Should You Eat Before Exercise? Nutritionist's Advice on Pre-Workout Nutrition

Focus on Carbohydrates Before Exercise, Pair with Small Amount of Protein. Photo/Heho Health
Focus on Carbohydrates Before Exercise, Pair with Small Amount of Protein. Photo/Heho Health

Many people are accustomed to jogging in the morning right after waking up or hitting the gym after work before heading home. So, should you exercise on an empty stomach or eat something beforehand? If you're worried about stomach discomfort during exercise, what type of food should you choose? 

Exercise Pre-Meal Guidelines: Master the Essentials for Muscle Gain and Fat Loss

Consuming a small amount of energy before exercise can not only enhance your workout performance but also prevent muscle loss. Maintaining muscle mass through exercise is crucial as it increases your basal metabolic rate, making weight loss healthier and preventing rebound weight gain more effectively than dieting alone. How should you fuel up? The amount of food intake should be determined by the type and intensity of exercise. The higher the intensity, the more you need to consume, and you should eat earlier to allow enough time for digestion.

Determine Caloric Intake Based on Exercise Intensity. Photo/Heho Health

How to Eat:

  • Low-intensity exercise lasting over 60 minutes: Additional supplementation is only needed after 60 minutes; be cautious not to overeat.
  • Moderate to high-intensity exercise lasting 30-60 minutes: Eat a small amount of solid food 1-2 hours before exercise or drink something within 30 minutes before.
  • Moderate to high-intensity exercise lasting over 60 minutes: Eat a balanced meal 3-4 hours before exercise; or have a light solid food and fruit 1-2 hours before. If eating within 30 minutes before exercise, choose easily digestible foods.

What to Eat: Focus on Carbohydrates with a Small Amount of Protein

  • Solid foods: Choose sweet potatoes, potatoes, whole wheat bread, or fruits. Avoid high-protein and fried foods.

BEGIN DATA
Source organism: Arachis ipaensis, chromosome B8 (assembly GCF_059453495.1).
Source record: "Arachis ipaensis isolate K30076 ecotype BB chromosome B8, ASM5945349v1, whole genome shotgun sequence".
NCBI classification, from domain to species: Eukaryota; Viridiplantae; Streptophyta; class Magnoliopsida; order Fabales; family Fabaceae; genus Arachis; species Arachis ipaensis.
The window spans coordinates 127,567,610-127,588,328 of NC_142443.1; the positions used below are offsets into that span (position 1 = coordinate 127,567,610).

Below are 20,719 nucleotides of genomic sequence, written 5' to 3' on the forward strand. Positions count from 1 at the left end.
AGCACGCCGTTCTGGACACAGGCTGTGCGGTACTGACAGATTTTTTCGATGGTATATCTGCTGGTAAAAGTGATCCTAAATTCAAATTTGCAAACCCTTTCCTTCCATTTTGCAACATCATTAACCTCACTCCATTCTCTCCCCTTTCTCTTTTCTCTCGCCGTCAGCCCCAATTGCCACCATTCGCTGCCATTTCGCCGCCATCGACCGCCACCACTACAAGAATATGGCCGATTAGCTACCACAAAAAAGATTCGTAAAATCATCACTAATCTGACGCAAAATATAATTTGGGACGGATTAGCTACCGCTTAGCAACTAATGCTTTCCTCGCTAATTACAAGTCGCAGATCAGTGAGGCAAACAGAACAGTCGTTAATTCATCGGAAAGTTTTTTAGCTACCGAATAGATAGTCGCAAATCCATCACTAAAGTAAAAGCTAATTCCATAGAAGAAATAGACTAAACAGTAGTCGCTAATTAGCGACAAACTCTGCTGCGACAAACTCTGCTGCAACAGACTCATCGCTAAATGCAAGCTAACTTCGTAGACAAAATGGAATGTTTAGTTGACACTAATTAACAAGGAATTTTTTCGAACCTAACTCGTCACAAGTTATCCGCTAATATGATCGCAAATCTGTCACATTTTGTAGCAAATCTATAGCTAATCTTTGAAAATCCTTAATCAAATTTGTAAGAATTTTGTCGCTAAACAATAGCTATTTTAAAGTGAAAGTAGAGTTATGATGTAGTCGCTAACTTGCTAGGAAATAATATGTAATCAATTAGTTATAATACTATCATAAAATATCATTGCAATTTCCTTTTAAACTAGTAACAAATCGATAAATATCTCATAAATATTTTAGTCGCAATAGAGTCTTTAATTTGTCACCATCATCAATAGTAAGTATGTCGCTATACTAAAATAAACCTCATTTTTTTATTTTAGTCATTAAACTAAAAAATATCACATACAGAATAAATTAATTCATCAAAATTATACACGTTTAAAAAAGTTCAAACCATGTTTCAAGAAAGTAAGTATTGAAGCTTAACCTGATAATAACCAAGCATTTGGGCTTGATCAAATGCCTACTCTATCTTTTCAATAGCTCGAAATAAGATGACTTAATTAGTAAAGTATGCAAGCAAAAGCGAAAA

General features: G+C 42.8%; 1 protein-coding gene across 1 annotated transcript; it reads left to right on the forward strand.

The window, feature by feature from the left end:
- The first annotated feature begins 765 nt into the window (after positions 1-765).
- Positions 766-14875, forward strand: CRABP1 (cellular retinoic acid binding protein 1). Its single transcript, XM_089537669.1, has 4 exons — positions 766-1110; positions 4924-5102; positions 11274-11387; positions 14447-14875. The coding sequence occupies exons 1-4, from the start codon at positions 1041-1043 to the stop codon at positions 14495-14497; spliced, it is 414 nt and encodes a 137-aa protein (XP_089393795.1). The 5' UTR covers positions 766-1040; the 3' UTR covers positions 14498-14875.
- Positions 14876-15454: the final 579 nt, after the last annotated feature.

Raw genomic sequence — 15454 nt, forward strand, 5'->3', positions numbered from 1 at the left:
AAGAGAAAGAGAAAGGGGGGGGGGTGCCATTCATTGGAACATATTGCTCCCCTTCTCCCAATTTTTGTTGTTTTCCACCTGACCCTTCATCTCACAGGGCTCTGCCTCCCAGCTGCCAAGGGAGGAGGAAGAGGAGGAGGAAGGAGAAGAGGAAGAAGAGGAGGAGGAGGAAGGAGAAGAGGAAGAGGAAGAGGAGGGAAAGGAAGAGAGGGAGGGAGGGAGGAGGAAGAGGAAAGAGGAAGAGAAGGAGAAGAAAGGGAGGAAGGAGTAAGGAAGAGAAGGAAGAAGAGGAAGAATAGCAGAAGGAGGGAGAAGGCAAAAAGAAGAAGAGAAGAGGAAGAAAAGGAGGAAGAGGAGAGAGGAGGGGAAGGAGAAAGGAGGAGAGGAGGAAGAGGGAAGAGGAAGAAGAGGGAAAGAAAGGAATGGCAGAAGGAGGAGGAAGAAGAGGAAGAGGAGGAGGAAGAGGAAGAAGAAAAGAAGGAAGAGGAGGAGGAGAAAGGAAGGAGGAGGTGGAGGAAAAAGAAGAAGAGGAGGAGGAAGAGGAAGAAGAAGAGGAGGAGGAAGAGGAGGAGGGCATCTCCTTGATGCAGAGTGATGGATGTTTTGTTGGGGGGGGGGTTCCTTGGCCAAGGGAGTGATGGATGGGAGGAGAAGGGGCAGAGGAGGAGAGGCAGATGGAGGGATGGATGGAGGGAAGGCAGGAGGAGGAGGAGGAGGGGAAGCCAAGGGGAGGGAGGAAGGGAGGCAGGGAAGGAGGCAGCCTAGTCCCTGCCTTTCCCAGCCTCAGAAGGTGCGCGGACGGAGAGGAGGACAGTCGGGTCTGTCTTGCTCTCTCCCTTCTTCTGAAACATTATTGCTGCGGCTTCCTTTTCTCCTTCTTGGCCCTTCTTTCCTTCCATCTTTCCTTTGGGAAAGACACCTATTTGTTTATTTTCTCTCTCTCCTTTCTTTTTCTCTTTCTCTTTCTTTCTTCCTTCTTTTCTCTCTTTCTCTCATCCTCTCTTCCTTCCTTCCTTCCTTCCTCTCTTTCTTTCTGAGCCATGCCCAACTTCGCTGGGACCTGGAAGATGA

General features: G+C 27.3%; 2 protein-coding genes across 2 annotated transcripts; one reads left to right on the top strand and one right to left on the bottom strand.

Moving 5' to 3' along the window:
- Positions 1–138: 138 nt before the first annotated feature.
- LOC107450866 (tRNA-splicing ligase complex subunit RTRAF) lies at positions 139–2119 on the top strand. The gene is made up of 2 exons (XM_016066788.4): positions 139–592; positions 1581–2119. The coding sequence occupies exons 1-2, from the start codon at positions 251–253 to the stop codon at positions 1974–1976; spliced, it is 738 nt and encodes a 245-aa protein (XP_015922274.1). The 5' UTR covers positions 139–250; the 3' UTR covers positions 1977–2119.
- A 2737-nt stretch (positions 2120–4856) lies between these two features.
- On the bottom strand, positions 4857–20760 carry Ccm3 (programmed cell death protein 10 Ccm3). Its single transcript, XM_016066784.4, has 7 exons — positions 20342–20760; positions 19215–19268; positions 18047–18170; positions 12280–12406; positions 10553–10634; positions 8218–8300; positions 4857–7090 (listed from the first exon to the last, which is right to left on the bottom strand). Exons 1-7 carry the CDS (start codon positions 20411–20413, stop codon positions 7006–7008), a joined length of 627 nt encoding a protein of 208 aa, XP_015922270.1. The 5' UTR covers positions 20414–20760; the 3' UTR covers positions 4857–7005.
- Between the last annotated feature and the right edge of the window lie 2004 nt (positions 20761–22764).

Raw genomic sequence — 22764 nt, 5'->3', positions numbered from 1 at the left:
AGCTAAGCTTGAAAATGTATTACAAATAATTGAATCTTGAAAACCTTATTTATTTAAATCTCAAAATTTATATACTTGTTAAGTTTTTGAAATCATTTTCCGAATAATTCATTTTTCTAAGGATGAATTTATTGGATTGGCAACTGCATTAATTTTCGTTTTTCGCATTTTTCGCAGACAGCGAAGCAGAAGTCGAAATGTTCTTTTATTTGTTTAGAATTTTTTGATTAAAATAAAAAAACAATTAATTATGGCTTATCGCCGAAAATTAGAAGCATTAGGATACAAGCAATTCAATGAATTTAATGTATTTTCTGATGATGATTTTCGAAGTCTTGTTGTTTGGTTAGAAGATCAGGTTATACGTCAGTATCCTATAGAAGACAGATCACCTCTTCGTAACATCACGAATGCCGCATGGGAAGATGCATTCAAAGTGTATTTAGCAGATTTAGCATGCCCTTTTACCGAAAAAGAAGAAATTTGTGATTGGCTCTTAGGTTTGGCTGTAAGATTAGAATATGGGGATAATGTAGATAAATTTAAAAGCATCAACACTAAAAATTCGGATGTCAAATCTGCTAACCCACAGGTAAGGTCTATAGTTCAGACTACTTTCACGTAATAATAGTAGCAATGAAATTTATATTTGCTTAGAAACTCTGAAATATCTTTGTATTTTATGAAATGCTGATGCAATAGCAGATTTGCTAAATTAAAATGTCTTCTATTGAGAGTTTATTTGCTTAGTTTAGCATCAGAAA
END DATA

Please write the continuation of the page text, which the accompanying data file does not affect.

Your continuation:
• Liquid foods: Choose oatmeal drinks or barley drinks, avoiding foods that cause bloating.

How Much to Eat: Determine Caloric Intake Based on Exercise Intensity

  • Here is a reference for common exercises' calorie consumption per kilogram of body weight per hour. Estimate your exercise calorie burn and allocate your pre- and post-exercise meals accordingly.

Smart Adjustment of Exercise and Meal Timing: The Key to Not Gaining Weight is "Controlling Total Calories"

Pre-exercise meals primarily focus on carbohydrates to ensure adequate glycogen in muscles, reducing protein depletion and muscle damage during exercise. It's essential to stay hydrated during exercise. Post-exercise nutrition is even more crucial. Some might wonder if eating before, during, and after exercise leads to weight gain. The key is to "control the total daily calorie intake." Distribute your daily food intake around your exercise schedule, integrate it with your main meals, or replace main meals if necessary. If you gain weight, it means you're consuming too many calories.

The Key is Not to Let Yourself Go Hungry Before or After Exercise. Photo/Heho Health

Recommended Exercise and Diet Adjustment Modes:

  • Morning exercisers: Drink half a bottle of concentrated oatmeal drink or eat some crackers before exercise, then have a full breakfast afterward.
  • After-work exercisers: Have some fruit or snacks before leaving work, and eat a balanced dinner immediately after exercising or working out.
  • Pre-bedtime exercisers: Have a light dinner mainly consisting of carbohydrates, and follow it with a small meal after exercising. If it's too close to bedtime, opt for liquid foods that are easier to digest and won't disrupt sleep.

Did you notice? The key is not to let yourself go hungry before or after exercise. Align your eating and exercise schedules, and manage your total intake. Eating right not only improves workout performance but also aids in muscle gain and fat loss.

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